I mention this because maybe when Jesus says to Peter – You of little faith, why did you doubt – maybe that wasn’t about Peter not being able to do what Jesus can do and walk on water, maybe it was about Peter and the other disciples not being able to trust what Jesus HAD already done.
I mean do the math here -
Who is that they had seen cure the incurable and cast out every demon? Jesus
Who is that they had already seen calm the winds and seas during a previous storm just a couple chapters earlier? Jesus
Who is that they had seen make the lame to walk, and restore sight to the blind? Jesus
Who is that they had just seen feed 5,000 souls with a few fish and a couple loaves? Jesus
Who is that they had seen raise a little girl from the dead? Jesus
And who is it that they think it is walking on the water toward them when their little boat was getting lashed by a storm at sea? … GHOST.
To my knowledge not one of those miracles they had witness was performed by a damn ghost.
But that’s who we are - we are terrible forgetters.
So if you are wondering what it looks like to have faith, know this: Faith isn’t you doing the impossible – it’s remembering that God can and has and will again do the impossible.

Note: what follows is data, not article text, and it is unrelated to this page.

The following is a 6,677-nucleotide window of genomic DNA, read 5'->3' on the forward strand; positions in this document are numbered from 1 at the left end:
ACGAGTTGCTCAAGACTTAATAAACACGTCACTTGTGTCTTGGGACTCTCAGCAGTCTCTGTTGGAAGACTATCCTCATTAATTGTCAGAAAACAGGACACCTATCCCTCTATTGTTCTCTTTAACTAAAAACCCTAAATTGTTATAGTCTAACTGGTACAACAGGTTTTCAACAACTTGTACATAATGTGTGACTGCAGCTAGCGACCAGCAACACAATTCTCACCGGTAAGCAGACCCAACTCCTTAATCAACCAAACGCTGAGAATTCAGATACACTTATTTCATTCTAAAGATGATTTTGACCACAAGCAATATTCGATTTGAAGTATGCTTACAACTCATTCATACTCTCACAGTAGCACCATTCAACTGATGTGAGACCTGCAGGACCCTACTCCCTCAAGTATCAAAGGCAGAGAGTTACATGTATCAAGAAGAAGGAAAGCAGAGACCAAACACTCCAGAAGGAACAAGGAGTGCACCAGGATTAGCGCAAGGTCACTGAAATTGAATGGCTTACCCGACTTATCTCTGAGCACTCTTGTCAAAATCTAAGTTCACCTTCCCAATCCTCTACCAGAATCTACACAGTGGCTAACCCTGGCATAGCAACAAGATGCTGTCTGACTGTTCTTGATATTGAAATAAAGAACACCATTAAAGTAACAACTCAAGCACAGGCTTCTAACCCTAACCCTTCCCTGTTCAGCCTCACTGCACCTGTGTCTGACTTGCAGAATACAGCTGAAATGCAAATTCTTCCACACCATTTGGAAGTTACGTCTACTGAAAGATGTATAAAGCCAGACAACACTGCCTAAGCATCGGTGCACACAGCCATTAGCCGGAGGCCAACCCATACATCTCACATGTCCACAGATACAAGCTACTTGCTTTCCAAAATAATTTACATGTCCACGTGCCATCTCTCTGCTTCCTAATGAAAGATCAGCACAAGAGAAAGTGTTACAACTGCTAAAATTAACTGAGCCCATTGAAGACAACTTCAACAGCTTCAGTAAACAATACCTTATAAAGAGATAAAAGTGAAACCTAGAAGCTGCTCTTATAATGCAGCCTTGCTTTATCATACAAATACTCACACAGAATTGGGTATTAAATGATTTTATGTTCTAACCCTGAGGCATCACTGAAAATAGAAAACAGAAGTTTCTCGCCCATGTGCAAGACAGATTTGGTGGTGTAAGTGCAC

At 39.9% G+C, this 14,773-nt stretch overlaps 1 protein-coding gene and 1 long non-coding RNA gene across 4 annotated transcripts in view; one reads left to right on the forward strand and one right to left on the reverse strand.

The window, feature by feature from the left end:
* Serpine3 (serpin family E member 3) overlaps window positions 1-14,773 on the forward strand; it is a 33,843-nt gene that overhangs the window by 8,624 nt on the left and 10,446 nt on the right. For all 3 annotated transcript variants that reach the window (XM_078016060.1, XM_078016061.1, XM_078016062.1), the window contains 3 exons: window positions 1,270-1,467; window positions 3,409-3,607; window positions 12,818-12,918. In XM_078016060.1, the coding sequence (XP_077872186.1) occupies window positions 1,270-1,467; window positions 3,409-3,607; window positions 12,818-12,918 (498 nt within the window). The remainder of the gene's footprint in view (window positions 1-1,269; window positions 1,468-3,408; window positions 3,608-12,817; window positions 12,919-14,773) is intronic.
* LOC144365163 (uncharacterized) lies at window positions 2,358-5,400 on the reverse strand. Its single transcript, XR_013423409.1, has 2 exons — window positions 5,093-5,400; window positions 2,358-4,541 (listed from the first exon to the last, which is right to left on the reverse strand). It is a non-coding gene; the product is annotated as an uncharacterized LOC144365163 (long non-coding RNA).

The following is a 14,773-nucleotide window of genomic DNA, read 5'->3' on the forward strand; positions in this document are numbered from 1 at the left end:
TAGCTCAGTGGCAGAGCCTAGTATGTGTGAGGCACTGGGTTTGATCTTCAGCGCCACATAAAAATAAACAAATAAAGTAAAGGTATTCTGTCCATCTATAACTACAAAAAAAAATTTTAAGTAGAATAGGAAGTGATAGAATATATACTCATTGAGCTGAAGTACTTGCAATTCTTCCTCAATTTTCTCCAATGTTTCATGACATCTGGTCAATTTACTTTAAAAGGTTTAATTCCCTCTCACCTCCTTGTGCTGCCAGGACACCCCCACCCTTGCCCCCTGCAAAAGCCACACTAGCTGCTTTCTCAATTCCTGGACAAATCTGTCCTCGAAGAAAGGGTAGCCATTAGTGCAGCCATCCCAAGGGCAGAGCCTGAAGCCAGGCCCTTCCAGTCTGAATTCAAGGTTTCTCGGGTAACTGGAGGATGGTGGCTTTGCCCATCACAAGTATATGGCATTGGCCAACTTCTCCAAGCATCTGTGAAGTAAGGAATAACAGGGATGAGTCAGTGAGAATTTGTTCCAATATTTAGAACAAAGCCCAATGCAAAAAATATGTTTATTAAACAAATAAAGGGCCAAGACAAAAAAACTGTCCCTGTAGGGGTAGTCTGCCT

And to have faith is to know that God is God and we don’t have to be.
And to have faith is to know that’s a good thing. History has shown we make terrible Gods.
So people of God, That’s what I got for you today when it comes to Jesus walking on the water.
There are no tests of faith. Not really.
You do not have to make things harder than they already are, you do not have to walk on water.
And if life is storming around you it does not mean God is far off.
It’s just that…
Sometimes the winds are against us and life is terrifying.
Sometimes we forget what God has done.
Sometimes we do not hear it when Jesus says take heart it is I do not be afraid.
Sometimes we assume the worst – we look for ghosts and not for God.
Sometimes we sink in the stormy waters of our own mistakes and miscalculations.
And Sometimes, sometimes at the very last minute we have the faith it takes to just call out Lord save us.
And every time THAT happens. Every time we cry out for help The Lord reaches out his hand and catches us. There’s not some kind of deductible of self-reliance you have to meet before your spiritual benefits kick in. You can be downright wasteful with your prayers for help.
Because God never tires of pulling us out of the graves we dig ourselves. Never tires of being our help and our salvation. Never tires of walking toward us in a storm.
The link to her page with the original post is here.